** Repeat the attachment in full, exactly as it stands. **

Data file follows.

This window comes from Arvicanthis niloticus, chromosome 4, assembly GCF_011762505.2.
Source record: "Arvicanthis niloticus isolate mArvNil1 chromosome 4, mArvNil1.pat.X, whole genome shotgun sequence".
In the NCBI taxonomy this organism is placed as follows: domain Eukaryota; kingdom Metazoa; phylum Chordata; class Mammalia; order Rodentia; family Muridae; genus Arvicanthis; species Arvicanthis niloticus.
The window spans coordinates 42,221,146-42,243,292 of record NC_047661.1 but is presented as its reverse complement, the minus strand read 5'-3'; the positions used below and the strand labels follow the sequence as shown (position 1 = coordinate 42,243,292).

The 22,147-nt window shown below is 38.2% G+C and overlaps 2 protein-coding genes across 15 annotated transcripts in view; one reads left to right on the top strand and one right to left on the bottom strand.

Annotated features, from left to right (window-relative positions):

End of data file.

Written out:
This window comes from Arvicanthis niloticus, chromosome 4, assembly GCF_011762505.2.
Source record: "Arvicanthis niloticus isolate mArvNil1 chromosome 4, mArvNil1.pat.X, whole genome shotgun sequence".
In the NCBI taxonomy this organism is placed as follows: domain Eukaryota; kingdom Metazoa; phylum Chordata; class Mammalia; order Rodentia; family Muridae; genus Arvicanthis; species Arvicanthis niloticus.
The window spans coordinates 42,221,146-42,243,292 of record NC_047661.1 but is presented as its reverse complement, the minus strand read 5'-3'; the positions used below and the strand labels follow the sequence as shown (position 1 = coordinate 42,243,292).

The 22,147-nt window shown below is 38.2% G+C and overlaps 2 protein-coding genes across 15 annotated transcripts in view; one reads left to right on the top strand and one right to left on the bottom strand.

Annotated features, from left to right (window-relative positions):